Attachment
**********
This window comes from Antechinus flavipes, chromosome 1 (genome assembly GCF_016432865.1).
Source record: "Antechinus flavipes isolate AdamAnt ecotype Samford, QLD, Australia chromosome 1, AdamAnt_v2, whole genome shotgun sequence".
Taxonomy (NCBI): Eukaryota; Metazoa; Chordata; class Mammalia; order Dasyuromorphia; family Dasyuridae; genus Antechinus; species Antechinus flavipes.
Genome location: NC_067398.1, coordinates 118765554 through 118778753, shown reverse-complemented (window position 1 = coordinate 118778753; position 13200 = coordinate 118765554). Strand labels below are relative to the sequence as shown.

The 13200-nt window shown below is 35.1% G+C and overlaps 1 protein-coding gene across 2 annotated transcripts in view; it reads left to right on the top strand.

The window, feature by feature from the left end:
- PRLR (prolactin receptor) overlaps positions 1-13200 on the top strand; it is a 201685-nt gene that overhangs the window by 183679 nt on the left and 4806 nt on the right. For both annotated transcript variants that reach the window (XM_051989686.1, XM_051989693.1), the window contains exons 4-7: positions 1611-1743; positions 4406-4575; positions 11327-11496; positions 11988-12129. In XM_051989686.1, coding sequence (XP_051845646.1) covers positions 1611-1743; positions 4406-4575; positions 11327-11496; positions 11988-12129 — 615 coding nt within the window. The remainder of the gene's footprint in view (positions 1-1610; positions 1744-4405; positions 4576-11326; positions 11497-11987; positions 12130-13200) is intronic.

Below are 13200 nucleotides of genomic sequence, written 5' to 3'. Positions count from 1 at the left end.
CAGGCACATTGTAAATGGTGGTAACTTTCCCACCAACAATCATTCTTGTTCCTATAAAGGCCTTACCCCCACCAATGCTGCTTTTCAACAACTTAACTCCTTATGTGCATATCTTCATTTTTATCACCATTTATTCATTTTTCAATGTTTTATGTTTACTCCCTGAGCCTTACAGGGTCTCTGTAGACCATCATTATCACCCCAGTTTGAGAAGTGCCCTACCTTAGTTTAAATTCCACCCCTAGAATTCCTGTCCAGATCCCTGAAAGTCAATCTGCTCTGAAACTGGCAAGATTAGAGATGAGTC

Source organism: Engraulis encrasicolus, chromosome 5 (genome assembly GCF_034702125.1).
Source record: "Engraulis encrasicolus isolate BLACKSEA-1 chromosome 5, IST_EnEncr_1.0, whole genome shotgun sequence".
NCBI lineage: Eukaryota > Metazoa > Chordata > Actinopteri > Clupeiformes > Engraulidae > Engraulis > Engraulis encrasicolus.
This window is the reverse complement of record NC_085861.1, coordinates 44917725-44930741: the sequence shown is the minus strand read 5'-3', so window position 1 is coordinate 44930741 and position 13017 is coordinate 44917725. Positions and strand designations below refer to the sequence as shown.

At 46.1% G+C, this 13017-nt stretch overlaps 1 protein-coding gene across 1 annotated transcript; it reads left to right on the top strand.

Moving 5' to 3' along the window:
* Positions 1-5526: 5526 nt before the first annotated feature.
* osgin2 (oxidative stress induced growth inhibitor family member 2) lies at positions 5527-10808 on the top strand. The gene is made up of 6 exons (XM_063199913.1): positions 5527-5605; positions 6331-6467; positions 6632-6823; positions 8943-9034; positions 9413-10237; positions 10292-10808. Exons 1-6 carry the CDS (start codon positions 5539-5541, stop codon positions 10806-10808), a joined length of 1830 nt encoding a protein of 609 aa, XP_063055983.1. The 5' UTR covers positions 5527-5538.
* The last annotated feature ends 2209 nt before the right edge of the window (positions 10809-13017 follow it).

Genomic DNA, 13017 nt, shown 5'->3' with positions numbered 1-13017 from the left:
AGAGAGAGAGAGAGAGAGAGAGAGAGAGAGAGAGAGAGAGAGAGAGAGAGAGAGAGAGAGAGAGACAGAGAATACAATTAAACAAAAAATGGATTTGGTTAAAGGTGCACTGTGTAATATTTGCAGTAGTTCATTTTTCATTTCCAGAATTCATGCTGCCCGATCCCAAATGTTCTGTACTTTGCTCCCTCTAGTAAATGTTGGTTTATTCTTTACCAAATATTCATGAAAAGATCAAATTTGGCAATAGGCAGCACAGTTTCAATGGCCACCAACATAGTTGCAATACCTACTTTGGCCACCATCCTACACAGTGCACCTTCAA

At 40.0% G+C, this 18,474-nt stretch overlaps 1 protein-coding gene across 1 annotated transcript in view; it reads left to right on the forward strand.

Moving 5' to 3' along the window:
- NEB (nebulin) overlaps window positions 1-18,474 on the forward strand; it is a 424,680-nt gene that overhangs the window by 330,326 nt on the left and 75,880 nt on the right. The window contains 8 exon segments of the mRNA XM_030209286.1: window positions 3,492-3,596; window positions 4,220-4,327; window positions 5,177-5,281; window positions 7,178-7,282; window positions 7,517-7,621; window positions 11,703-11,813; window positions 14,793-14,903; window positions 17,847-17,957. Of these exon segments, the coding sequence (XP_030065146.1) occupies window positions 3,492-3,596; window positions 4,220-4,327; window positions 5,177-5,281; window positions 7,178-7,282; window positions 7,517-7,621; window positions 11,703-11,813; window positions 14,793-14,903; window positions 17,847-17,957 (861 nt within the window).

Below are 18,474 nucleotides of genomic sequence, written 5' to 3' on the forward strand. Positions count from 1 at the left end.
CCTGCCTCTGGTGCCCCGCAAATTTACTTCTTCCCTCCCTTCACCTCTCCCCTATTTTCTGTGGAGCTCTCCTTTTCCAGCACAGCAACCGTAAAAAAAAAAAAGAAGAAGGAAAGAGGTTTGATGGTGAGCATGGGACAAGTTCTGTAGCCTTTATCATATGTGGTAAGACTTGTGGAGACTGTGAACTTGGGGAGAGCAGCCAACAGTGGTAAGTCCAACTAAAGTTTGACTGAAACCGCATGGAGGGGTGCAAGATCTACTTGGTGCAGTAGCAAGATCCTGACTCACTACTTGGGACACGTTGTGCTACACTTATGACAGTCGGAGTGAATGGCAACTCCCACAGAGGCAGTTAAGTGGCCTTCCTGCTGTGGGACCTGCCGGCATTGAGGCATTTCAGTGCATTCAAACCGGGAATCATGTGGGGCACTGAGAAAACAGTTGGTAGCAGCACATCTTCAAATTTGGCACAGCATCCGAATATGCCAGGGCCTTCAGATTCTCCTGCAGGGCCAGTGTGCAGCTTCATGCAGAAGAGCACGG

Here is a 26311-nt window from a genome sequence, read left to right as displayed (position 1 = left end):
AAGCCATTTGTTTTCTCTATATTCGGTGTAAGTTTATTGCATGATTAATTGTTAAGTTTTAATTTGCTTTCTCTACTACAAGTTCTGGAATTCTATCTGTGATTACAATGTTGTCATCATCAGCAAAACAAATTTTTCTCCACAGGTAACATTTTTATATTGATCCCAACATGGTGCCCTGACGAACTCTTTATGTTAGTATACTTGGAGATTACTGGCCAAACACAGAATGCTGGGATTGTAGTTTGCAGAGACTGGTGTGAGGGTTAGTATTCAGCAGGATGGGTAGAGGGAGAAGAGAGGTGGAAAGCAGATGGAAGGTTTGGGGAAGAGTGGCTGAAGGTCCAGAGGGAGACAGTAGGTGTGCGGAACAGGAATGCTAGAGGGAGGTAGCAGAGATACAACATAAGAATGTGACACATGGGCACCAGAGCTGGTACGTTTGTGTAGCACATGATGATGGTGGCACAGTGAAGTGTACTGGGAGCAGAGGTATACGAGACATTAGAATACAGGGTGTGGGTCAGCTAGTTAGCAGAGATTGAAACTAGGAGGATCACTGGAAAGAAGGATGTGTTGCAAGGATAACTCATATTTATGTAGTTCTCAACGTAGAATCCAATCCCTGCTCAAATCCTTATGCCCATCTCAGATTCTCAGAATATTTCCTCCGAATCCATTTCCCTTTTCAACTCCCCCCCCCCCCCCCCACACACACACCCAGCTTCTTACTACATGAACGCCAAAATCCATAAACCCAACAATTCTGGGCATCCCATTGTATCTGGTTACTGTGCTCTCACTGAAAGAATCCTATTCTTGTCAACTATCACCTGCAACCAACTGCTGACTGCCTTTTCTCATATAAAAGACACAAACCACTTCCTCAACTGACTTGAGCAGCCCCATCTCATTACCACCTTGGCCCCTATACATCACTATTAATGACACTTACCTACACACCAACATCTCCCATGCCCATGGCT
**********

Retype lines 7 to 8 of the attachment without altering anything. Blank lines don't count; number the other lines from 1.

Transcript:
- PRLR (prolactin receptor) overlaps positions 1-13200 on the top strand; it is a 201685-nt gene that overhangs the window by 183679 nt on the left and 4806 nt on the right. For both annotated transcript variants that reach the window (XM_051989686.1, XM_051989693.1), the window contains exons 4-7: positions 1611-1743; positions 4406-4575; positions 11327-11496; positions 11988-12129. In XM_051989686.1, coding sequence (XP_051845646.1) covers positions 1611-1743; positions 4406-4575; positions 11327-11496; positions 11988-12129 — 615 coding nt within the window. The remainder of the gene's footprint in view (positions 1-1610; positions 1744-4405; positions 4576-11326; positions 11497-11987; positions 12130-13200) is intronic.

Below are 13200 nucleotides of genomic sequence, written 5' to 3'. Positions count from 1 at the left end.